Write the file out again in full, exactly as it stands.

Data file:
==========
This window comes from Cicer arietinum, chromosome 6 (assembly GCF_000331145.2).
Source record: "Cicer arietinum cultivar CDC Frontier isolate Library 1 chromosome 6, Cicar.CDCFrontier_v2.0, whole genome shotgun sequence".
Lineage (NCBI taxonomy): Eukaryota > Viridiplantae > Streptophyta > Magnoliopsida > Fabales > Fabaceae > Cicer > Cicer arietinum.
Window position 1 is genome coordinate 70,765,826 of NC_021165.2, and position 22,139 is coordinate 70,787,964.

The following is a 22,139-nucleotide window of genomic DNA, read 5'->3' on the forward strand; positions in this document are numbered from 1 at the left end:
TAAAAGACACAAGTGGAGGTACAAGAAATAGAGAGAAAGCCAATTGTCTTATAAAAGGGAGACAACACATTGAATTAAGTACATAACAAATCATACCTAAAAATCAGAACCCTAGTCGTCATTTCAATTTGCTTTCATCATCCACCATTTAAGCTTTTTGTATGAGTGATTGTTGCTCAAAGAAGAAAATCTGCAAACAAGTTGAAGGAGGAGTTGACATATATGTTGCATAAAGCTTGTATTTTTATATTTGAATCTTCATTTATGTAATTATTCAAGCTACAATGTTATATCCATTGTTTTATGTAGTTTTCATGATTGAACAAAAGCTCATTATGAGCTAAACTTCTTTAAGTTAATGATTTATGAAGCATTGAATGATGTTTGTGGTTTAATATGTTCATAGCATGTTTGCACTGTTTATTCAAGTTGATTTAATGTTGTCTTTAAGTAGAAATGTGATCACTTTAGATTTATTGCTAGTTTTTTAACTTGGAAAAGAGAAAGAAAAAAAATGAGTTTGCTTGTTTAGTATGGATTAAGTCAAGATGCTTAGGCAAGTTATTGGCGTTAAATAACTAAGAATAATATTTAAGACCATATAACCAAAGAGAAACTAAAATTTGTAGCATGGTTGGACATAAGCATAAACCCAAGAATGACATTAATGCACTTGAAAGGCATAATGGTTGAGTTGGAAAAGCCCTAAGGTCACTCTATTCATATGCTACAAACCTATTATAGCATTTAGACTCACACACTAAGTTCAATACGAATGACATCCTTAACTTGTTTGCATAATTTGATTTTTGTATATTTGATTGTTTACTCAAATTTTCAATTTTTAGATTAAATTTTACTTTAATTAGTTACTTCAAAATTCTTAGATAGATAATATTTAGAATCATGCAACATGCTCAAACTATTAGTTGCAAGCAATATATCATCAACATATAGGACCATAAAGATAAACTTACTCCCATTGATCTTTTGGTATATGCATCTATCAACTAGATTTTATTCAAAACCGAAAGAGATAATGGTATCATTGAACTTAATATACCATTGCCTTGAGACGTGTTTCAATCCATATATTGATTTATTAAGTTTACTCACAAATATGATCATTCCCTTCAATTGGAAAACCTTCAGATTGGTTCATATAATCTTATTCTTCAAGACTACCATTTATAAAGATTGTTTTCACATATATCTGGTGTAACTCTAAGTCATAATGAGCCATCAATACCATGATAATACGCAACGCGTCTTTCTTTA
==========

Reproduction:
This window comes from Cicer arietinum, chromosome 6 (assembly GCF_000331145.2).
Source record: "Cicer arietinum cultivar CDC Frontier isolate Library 1 chromosome 6, Cicar.CDCFrontier_v2.0, whole genome shotgun sequence".
Lineage (NCBI taxonomy): Eukaryota > Viridiplantae > Streptophyta > Magnoliopsida > Fabales > Fabaceae > Cicer > Cicer arietinum.
Window position 1 is genome coordinate 70,765,826 of NC_021165.2, and position 22,139 is coordinate 70,787,964.

The following is a 22,139-nucleotide window of genomic DNA, read 5'->3' on the forward strand; positions in this document are numbered from 1 at the left end:
TAAAAGACACAAGTGGAGGTACAAGAAATAGAGAGAAAGCCAATTGTCTTATAAAAGGGAGACAACACATTGAATTAAGTACATAACAAATCATACCTAAAAATCAGAACCCTAGTCGTCATTTCAATTTGCTTTCATCATCCACCATTTAAGCTTTTTGTATGAGTGATTGTTGCTCAAAGAAGAAAATCTGCAAACAAGTTGAAGGAGGAGTTGACATATATGTTGCATAAAGCTTGTATTTTTATATTTGAATCTTCATTTATGTAATTATTCAAGCTACAATGTTATATCCATTGTTTTATGTAGTTTTCATGATTGAACAAAAGCTCATTATGAGCTAAACTTCTTTAAGTTAATGATTTATGAAGCATTGAATGATGTTTGTGGTTTAATATGTTCATAGCATGTTTGCACTGTTTATTCAAGTTGATTTAATGTTGTCTTTAAGTAGAAATGTGATCACTTTAGATTTATTGCTAGTTTTTTAACTTGGAAAAGAGAAAGAAAAAAAATGAGTTTGCTTGTTTAGTATGGATTAAGTCAAGATGCTTAGGCAAGTTATTGGCGTTAAATAACTAAGAATAATATTTAAGACCATATAACCAAAGAGAAACTAAAATTTGTAGCATGGTTGGACATAAGCATAAACCCAAGAATGACATTAATGCACTTGAAAGGCATAATGGTTGAGTTGGAAAAGCCCTAAGGTCACTCTATTCATATGCTACAAACCTATTATAGCATTTAGACTCACACACTAAGTTCAATACGAATGACATCCTTAACTTGTTTGCATAATTTGATTTTTGTATATTTGATTGTTTACTCAAATTTTCAATTTTTAGATTAAATTTTACTTTAATTAGTTACTTCAAAATTCTTAGATAGATAATATTTAGAATCATGCAACATGCTCAAACTATTAGTTGCAAGCAATATATCATCAACATATAGGACCATAAAGATAAACTTACTCCCATTGATCTTTTGGTATATGCATCTATCAACTAGATTTTATTCAAAACCGAAAGAGATAATGGTATCATTGAACTTAATATACCATTGCCTTGAGACGTGTTTCAATCCATATATTGATTTATTAAGTTTACTCACAAATATGATCATTCCCTTCAATTGGAAAACCTTCAGATTGGTTCATATAATCTTATTCTTCAAGACTACCATTTATAAAGATTGTTTTCACATATATCTGGTGTAACTCTAAGTCATAATGAGCCATCAATACCATGATAATACGCAACGCGTCTTTCTTTA